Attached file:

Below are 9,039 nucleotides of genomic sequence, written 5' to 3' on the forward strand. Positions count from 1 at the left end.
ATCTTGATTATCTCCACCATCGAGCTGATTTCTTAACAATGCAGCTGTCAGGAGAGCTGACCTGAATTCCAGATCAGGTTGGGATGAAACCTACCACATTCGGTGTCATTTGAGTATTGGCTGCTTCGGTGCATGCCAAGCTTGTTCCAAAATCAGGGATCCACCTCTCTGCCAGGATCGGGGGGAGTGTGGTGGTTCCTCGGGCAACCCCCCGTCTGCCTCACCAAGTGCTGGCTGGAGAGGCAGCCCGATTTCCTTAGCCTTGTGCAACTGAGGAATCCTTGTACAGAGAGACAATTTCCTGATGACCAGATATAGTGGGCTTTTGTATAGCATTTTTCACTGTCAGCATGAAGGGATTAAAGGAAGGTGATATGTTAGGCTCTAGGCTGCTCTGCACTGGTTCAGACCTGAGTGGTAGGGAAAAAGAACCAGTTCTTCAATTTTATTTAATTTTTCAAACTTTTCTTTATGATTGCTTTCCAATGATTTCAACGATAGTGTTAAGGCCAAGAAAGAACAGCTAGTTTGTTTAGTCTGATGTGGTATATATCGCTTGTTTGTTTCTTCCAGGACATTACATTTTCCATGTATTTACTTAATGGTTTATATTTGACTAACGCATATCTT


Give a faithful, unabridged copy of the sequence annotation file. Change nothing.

Below are 9,039 nucleotides of genomic sequence, written 5' to 3' on the forward strand. Positions count from 1 at the left end.
ATCTTGATTATCTCCACCATCGAGCTGATTTCTTAACAATGCAGCTGTCAGGAGAGCTGACCTGAATTCCAGATCAGGTTGGGATGAAACCTACCACATTCGGTGTCATTTGAGTATTGGCTGCTTCGGTGCATGCCAAGCTTGTTCCAAAATCAGGGATCCACCTCTCTGCCAGGATCGGGGGGAGTGTGGTGGTTCCTCGGGCAACCCCCCGTCTGCCTCACCAAGTGCTGGCTGGAGAGGCAGCCCGATTTCCTTAGCCTTGTGCAACTGAGGAATCCTTGTACAGAGAGACAATTTCCTGATGACCAGATATAGTGGGCTTTTGTATAGCATTTTTCACTGTCAGCATGAAGGGATTAAAGGAAGGTGATATGTTAGGCTCTAGGCTGCTCTGCACTGGTTCAGACCTGAGTGGTAGGGAAAAAGAACCAGTTCTTCAATTTTATTTAATTTTTCAAACTTTTCTTTATGATTGCTTTCCAATGATTTCAACGATAGTGTTAAGGCCAAGAAAGAACAGCTAGTTTGTTTAGTCTGATGTGGTATATATCGCTTGTTTGTTTCTTCCAGGACATTACATTTTCCATGTATTTACTTAATGGTTTATATTTGACTAACGCATATCTT